The Arts Action Fund monitors arts policy at the federal level and helps bring citizens’ voices to the table when important arts issues are debated. For detailed legislative updates, please visit www.AmericansForTheArts.org/news-room/legislative-news.
|State and Local Update|
|Local and State Elections Update|
Election Update: 2015 was a relatively light year for mayoral elections, but the Arts Action Fund (AAF) is saying goodbye to several outstanding “Arts Mayors.” Mayor Joseph Riley, Jr. of Charleston, SC-after 40 years as the city’s chief executive-chose not to run for re-election. Mayor Riley has been a strong and consistent voice for the arts at the local and national levels. The AAF welcomes his replacement, Mayor-elect John Tecklenburg, an accomplished pianist. In Philadelphia, PA, Michael A. Nutter, another strong arts mayor, retired due to term limits. Mayor Nutter has made the arts and culture a priority by becoming one of the first mayors to appoint a cabinet level advisor on the arts and culture. He is succeeded by Mayor-elect Jim Kenney. In Indianapolis, incumbent Mayor Greg Ballard chose not to run for a third term in office, and the AAF welcomes Mayor-elect Joe Hogsett. Finally, last year’s Public Leadership in the Arts Awardee Mayor Annise Parker of Houston, TX could not seek reelection due to term limits. The AAF welcomes Houston’s new mayor, Sylvester Turner.Turning to governors, there were three races in 2015: Louisiana, Mississippi and Kentucky. In Louisiana, the Arts Action Fund welcomes Governor-elect John Bel Edwards who defeated current United States Senator David Vitter and succeeds current Governor Bobby Jindal-both of whom have not been supportive of the arts and culture. In Kentucky, new Governor Matt Belvin was sworn in on December 8, 2015 and incumbent Governor Phil Bryant of Mississippi earned a second term.
A new programming trend is rising at the local level-city government departments are turning to artists to help resolve civic issues. In Minneapolis, the city government is participating in a new program called “Creative CityMaking”- which places 9 local artists within 5 city departments to work on city planning. In its pilot program, artist team E.G. Bailey and Sha Cage surveyed more than 1,900 residents in the Cedar- Riverside area to identify the community’s assets; they transformed a conventional survey into a hand-drawn magazine that included an interactive map of the world. In Los Angeles, Mayor Eric Garcetti announced the city’s new “Creative Catalyst Artist in Residence Program,” facilitated by the Department of Cultural Affairs. The Department of Transportation (DOT) will be the first city department to receive an artist residency. DOT’s Creative Catalyst artist will design an accessible, targeted campaign to engage L.A. communities with Vision Zero, which is a citywide strategy to eliminate all traffic fatalities within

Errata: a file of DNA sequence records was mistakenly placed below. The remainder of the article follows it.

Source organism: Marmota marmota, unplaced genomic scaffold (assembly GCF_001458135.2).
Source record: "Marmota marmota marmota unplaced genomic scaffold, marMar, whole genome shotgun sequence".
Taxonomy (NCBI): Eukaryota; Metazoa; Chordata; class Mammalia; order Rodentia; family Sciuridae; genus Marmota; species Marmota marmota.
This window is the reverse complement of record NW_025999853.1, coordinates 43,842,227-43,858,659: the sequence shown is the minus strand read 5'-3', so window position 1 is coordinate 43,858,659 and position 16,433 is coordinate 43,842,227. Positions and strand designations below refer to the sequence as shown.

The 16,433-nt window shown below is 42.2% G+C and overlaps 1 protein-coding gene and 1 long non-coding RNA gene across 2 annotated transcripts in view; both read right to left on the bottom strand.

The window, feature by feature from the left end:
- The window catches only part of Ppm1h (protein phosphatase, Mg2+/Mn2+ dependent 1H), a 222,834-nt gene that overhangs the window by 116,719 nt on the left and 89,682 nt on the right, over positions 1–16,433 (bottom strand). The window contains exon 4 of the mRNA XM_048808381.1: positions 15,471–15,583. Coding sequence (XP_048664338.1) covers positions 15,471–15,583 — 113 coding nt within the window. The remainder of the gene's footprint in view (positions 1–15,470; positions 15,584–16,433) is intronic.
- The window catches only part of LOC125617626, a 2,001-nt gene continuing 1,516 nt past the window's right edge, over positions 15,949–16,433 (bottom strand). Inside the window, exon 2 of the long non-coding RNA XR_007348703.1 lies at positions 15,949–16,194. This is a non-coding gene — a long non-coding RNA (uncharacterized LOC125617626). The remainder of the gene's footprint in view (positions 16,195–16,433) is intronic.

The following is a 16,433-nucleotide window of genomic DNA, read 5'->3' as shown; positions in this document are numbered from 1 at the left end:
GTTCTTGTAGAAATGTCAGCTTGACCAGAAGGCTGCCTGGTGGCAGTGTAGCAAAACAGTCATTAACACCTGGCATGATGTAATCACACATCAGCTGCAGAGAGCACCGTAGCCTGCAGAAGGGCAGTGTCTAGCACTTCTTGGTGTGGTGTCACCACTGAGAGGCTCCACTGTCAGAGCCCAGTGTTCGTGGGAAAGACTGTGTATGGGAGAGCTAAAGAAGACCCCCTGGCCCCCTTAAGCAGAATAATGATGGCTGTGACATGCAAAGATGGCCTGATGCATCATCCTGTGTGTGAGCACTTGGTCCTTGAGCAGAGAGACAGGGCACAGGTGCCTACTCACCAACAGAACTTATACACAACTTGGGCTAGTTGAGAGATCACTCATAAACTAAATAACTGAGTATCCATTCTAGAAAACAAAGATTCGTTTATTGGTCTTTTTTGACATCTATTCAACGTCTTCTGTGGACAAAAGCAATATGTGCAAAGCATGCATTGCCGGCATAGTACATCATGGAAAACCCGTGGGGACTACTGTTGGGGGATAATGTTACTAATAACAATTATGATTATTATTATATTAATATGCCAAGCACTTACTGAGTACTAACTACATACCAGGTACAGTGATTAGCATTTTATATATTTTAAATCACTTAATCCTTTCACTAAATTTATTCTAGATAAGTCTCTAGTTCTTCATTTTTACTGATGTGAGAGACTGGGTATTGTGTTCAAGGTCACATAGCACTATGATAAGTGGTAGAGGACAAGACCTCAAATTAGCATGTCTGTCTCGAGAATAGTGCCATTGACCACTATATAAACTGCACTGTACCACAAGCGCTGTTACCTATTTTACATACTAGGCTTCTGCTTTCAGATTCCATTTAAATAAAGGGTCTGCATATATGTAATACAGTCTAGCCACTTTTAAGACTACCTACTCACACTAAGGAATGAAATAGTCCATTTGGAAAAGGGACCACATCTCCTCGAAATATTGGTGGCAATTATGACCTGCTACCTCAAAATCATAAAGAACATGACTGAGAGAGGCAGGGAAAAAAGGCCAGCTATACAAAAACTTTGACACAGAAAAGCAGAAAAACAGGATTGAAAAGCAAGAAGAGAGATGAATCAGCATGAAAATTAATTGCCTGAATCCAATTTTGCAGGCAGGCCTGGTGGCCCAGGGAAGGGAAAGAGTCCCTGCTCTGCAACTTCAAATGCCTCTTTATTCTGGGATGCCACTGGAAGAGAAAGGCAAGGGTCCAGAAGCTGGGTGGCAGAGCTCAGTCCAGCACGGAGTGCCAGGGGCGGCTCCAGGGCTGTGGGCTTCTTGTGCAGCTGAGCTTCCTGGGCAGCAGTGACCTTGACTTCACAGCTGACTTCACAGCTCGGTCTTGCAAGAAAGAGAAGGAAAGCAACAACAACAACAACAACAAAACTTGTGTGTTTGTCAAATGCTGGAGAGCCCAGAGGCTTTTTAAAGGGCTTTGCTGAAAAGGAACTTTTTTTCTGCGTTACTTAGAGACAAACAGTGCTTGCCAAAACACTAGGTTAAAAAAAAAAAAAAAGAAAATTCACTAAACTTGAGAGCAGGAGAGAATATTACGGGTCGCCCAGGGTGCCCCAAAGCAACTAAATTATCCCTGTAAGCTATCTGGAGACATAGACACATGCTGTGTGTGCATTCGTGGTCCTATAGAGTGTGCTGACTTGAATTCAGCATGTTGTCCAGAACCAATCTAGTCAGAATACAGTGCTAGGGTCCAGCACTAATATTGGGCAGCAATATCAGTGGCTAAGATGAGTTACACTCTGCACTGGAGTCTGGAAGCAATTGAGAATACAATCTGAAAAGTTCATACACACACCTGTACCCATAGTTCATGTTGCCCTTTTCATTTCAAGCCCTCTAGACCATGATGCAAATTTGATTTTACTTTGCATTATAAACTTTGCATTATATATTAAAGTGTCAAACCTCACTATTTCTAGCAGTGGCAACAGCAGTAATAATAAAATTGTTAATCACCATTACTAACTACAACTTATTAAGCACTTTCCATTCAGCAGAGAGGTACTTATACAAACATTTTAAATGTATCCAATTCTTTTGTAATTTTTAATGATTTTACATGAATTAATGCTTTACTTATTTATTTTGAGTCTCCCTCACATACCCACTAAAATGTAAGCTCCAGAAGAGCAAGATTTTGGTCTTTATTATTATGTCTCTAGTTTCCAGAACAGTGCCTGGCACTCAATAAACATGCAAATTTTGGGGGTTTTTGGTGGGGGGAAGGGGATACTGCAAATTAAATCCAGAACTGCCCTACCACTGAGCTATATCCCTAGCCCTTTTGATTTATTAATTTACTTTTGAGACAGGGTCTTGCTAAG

|Year-End Giving Update|
|The Arts Action Fund completed its annual year-end campaign for 2015. Utilizing both direct mail and e-mail for the appeals, the funds raised during the campaign directly support the Arts Action Fund and the Arts Action Fund Political Action Committee. We’re pleased to announce that we’ve raised more than $35,000 from loyal Arts Action Fund members like you. We also urged our members to send in a wish, for our national Wishing Tree, in response to the following question: If you could tell the next President of the United States your one wish for the arts in America, what would it be? We were inspired by all of the responses we received both online and in the mail.|
Shown above are few of the wishes. Even though the campaign has officially concluded, we continue to receive contributions well into the New Year from our members. You can view all of the Wishing Tree wishes at www.ArtsActionFund.org/WishingTree. We extend our most sincere thanks to everyone who supported the 2015 year-end campaign.
“Arts community, did you ever think you’d see a conservative Republican ever say this?”, says the Ohio Governor and GOP Presidential candidate.
Read how Hillary Clinton responded to an Arts Action Fund member’s question on the arts.
Download our 10 Questions to Ask to ensure you’re asking candidates the right questions on the arts.
AAF gives presentation on #ArtsVote2016 to attendees of largest literary conference in North America
DC arts student wins Google contest themed “What makes me…me”
On the eve of Arts Advocacy day, Ledisi and John Maeda inspired arts advocates
Blaire Townshend, a Masters student from Columbia, said on Monday that she was “learning how to graduate from being an arts supporter to an arts advocator.”
“Arts education in prisons has a history of proven results in improved behavior among inmates, fewer disciplinary actions, cost savings, and reduced recidivism” says Rep. Ted Lieu
Obama’s 2017 budget proposal calls for $2 million dollar increase to NEA